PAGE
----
Vermont Docs Don’t Favor Assisted Suicide Bill, Take Neutral Stance

Bioethics   |   Steven Ertelt   |   Nov 14, 2003   |   9:00AM   |   WASHINGTON, DC

Vermont Docs Take Neutral Stance on Assisted Suicide Bill

by Paul Nowak Staff Writer
November 14, 2003

Montpelier, VT ( — The Vermont Medical Society (VMS), after polling its members, has finally released the results and decided not to support legislation allowing assisted suicide, and to maintain a neutral stance on the end of life debate — including whether or not to legalize assisted suicide in Vermont.

The vote, which has produced confusion on both sides of the debate, has the VMS favoring no law on assisted suicide either banning or allowing the practice and has the medical group taking no position on the issue of assisted suicide itself.

The results have been anticipated by many groups, including the state legislature, which may consider a bill to legalize assisted suicide modeled after Oregon’s first-in-the-nation law in their next legislative session.

"I think it’s very clear that most doctors in Vermont don’t want any laws written for end of life care," said Society President Dr. David O’Brien, a cardiologist. "Any legislation, either for or against might interfere [with the doctor-patient relationship]."

Dr. O’Brien called the results “confusing” and said society officials are planning a meeting in the next few weeks to determine a course of action.

The first resolution, to alter the VMS’s existing policy to state that no laws should govern assisted suicide, passed by a mail-in vote of 522 to 175. The second resolution, for the society to take a neutral stance on the issue, passed by a vote of 348 to 340.

The society opted in their annual meeting earlier this month to poll all of its members by mail, in order to get the input of the organization as a whole.

Groups interested in the vote are reacting differently to the outcome.

“The VMS vote was a victory for those of us who are fighting well-organized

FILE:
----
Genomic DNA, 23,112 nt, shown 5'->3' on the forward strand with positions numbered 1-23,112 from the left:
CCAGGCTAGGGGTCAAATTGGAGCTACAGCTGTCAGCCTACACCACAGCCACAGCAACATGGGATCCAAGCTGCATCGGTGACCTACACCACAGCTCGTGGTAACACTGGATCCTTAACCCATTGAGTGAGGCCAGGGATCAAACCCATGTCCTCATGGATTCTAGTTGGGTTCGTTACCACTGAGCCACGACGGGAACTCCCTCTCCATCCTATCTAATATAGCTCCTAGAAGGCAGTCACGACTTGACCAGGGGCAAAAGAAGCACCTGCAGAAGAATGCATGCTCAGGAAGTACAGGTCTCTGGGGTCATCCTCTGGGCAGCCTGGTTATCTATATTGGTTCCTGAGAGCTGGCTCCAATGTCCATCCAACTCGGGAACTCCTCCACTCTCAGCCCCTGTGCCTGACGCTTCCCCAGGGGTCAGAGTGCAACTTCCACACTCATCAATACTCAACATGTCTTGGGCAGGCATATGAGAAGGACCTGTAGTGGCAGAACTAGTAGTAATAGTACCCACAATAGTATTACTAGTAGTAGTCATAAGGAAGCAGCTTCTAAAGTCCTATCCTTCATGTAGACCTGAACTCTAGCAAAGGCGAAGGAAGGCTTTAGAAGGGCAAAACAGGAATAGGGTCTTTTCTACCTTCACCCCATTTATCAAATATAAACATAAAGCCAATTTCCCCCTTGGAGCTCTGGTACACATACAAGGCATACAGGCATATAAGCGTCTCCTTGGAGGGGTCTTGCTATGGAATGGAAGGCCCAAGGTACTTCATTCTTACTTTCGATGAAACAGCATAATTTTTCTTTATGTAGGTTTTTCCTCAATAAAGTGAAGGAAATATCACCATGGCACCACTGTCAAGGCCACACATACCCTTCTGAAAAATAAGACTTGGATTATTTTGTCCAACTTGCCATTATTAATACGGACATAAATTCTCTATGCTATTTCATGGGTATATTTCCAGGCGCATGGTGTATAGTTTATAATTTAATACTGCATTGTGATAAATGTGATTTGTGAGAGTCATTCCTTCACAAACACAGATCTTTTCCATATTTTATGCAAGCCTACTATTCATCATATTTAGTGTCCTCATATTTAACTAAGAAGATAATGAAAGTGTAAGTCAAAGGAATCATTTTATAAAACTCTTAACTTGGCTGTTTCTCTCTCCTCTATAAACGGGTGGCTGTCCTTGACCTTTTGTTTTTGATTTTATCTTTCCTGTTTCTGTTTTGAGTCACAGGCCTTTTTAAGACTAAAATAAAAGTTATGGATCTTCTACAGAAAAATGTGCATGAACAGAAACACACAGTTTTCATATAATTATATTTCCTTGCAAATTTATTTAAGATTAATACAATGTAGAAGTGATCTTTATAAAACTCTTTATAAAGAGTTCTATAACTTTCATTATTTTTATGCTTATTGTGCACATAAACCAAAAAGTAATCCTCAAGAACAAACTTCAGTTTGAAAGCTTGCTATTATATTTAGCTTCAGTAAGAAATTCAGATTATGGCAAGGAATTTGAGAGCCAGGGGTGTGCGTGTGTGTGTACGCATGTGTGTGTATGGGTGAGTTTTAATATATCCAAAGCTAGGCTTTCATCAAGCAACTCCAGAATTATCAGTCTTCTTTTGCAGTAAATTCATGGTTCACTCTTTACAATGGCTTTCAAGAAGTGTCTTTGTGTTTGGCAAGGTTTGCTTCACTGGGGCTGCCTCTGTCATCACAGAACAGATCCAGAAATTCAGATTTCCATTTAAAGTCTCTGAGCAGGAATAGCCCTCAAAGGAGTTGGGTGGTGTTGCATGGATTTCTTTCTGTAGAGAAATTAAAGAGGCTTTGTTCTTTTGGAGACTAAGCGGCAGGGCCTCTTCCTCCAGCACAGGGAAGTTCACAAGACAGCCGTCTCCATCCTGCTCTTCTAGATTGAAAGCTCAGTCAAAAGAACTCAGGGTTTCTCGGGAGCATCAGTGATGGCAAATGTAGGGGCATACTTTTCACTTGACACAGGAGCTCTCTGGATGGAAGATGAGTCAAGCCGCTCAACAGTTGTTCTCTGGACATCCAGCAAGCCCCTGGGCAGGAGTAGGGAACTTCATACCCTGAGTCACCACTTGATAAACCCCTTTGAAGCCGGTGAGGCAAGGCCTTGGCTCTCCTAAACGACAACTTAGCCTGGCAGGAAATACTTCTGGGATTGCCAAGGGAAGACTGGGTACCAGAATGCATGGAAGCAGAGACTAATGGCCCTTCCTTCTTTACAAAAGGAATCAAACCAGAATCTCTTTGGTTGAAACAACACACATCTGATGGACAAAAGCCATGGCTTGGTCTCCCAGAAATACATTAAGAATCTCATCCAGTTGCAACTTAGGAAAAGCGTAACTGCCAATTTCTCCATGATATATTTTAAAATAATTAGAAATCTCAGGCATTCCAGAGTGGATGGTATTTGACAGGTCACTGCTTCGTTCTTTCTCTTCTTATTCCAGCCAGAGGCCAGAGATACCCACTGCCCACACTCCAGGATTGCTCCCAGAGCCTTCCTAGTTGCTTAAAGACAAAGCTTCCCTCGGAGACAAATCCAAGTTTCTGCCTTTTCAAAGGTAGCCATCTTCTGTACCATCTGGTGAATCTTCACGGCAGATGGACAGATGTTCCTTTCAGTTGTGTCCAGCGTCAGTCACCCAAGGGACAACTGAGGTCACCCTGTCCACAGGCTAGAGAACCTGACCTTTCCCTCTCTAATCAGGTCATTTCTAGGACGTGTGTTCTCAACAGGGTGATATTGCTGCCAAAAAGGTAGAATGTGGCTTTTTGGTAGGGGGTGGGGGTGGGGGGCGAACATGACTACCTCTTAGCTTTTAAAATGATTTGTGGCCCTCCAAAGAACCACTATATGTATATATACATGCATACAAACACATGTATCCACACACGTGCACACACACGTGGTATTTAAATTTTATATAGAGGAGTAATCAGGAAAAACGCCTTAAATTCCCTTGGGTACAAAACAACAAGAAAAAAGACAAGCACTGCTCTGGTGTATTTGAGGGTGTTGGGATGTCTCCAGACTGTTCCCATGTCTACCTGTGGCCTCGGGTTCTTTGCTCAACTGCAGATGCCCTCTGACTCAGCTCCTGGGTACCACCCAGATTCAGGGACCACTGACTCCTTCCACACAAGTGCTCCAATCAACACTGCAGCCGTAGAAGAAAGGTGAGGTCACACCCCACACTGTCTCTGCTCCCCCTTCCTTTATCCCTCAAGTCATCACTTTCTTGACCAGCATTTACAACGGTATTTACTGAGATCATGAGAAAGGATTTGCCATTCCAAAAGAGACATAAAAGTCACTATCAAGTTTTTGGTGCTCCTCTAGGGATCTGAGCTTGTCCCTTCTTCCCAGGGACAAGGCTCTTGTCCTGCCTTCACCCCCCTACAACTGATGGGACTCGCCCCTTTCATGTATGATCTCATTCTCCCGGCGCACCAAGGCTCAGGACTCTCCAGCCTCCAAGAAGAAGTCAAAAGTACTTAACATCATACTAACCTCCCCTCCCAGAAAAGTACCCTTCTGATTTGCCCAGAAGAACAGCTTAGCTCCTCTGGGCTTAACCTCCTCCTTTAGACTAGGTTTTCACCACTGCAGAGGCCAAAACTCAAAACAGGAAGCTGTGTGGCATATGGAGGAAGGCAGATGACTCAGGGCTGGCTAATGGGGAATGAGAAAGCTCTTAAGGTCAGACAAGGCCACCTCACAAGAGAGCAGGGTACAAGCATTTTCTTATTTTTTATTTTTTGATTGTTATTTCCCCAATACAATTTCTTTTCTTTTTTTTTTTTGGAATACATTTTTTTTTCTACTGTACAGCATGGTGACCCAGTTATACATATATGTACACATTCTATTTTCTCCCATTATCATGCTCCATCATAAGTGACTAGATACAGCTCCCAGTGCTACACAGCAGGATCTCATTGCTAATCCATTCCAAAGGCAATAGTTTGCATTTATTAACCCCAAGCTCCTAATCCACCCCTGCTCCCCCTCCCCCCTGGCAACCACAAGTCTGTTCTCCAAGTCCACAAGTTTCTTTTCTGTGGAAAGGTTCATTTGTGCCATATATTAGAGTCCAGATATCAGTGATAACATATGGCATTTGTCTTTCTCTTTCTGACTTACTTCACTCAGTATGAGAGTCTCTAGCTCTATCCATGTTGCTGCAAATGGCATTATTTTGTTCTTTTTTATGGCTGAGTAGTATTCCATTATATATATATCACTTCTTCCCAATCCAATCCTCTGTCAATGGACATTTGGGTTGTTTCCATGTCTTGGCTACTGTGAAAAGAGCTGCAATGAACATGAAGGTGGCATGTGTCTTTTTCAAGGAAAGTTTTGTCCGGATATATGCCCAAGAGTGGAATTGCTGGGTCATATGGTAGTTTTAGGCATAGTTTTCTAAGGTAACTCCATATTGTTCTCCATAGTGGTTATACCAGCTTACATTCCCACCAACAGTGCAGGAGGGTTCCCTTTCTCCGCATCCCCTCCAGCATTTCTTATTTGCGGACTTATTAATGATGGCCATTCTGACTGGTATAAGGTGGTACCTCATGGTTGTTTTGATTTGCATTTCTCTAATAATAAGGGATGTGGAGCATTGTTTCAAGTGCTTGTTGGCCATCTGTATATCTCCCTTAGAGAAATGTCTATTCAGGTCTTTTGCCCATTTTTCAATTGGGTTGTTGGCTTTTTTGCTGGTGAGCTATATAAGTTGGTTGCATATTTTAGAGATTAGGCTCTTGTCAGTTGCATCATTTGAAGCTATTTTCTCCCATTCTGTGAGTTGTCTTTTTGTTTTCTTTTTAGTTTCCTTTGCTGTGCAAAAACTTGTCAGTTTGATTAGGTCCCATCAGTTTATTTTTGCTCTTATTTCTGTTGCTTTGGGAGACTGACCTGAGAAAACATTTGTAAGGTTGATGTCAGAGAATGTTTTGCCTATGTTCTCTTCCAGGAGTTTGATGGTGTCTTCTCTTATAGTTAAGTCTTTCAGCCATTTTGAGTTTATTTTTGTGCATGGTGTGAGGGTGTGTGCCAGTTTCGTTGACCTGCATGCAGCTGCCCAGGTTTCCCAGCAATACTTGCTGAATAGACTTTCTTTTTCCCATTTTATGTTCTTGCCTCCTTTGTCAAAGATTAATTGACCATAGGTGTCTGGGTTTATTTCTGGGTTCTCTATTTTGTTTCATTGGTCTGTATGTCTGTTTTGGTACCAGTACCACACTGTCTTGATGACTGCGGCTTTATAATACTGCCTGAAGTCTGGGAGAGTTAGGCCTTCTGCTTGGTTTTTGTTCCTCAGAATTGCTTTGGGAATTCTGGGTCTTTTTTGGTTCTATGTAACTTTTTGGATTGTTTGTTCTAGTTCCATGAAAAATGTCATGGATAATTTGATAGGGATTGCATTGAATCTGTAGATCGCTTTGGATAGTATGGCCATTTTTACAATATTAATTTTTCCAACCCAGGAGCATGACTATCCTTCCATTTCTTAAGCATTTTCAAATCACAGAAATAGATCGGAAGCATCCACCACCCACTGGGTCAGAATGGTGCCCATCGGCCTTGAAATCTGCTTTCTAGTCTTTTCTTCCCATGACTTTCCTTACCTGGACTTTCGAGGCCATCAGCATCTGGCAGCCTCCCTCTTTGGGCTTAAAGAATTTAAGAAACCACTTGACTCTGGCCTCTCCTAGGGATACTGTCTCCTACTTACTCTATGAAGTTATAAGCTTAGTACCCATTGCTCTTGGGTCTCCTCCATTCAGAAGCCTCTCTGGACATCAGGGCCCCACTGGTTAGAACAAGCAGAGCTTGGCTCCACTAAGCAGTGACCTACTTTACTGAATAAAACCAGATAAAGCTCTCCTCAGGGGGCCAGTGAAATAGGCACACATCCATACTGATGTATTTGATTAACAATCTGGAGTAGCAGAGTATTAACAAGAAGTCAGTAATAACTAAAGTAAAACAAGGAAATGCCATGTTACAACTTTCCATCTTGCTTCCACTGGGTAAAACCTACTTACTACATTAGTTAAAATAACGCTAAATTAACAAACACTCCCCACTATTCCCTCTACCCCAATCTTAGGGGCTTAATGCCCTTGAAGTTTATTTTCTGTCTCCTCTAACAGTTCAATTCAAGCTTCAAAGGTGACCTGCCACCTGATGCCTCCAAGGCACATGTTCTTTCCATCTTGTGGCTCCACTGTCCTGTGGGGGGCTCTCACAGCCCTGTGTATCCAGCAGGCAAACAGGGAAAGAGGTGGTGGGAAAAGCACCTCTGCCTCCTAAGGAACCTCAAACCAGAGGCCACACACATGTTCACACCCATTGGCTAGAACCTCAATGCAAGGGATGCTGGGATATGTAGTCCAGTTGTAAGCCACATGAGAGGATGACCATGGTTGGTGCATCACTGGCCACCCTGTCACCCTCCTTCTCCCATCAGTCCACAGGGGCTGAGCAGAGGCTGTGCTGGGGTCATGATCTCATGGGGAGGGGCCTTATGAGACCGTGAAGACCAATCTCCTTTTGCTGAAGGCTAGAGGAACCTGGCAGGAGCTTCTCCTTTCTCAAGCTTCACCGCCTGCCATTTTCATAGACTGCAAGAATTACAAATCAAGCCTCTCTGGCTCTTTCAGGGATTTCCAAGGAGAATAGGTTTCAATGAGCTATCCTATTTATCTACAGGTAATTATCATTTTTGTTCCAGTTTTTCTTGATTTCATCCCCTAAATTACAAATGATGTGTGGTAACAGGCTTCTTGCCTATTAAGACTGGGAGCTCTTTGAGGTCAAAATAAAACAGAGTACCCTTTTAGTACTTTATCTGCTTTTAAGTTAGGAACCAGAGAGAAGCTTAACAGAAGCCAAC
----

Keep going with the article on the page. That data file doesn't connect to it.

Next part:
and well-financed attempts to legalize assisted suicide in Vermont,” Mary Beerworth, Executive Director of Vermont Right to Life told “A clear majority of VMS members voted in favor of language that clearly opposes the legalization of assisted suicide.”

Beerworth was concerned doctors would vote to endorse the pro-assisted suicide bill.

"We think it demonstrates that doctors are divided," said Dr. Charles Gluck, one of the four physicians who sponsored the second resolution. "Doctors are not neutral. They are either very pro or very con."

Dr. Richard Austin, a director of the pro-suicide Vermont Death with Dignity, also sponsored the second resolution. He agreed with Dr. Gluck in stating that the VMS’ neutral position would allow the debate on assisted suicide to continue.

Oregon became the first state to legalize assisted suicide in 1994.

Dr. Kenneth Stevens and Dr. William Petty of Portland Oregon are visiting Vermont to help oppose the assisted-suicide legislation, and have participated in local events Wednesday and Thursday night to help raise awareness of the effects Oregon’s version of the law has had in their state.

VMS’s former president, Dr. Lloyd Thompson, was recently reprimanded for ending the life of an 85-year-old patient without her consent or that of her family.

Pro-life groups were disappointed that he did not receive a more severe punishment.

“The VMS vote sent an excellent signal to the public that the medical community is not in favor of the bill and I believe that legislators will take that message very seriously when considering the measure,” said Beerworth.

Governor Jim Douglas has made it clear he does not support the legislation, and the chairman of the Senate Judiciary Committee stated he does not want to take up such a controversial issue if it’s not likely to become law.

Howard Dean, the former Governor and a presidential candidate, recently indicated he supports assisted suicide.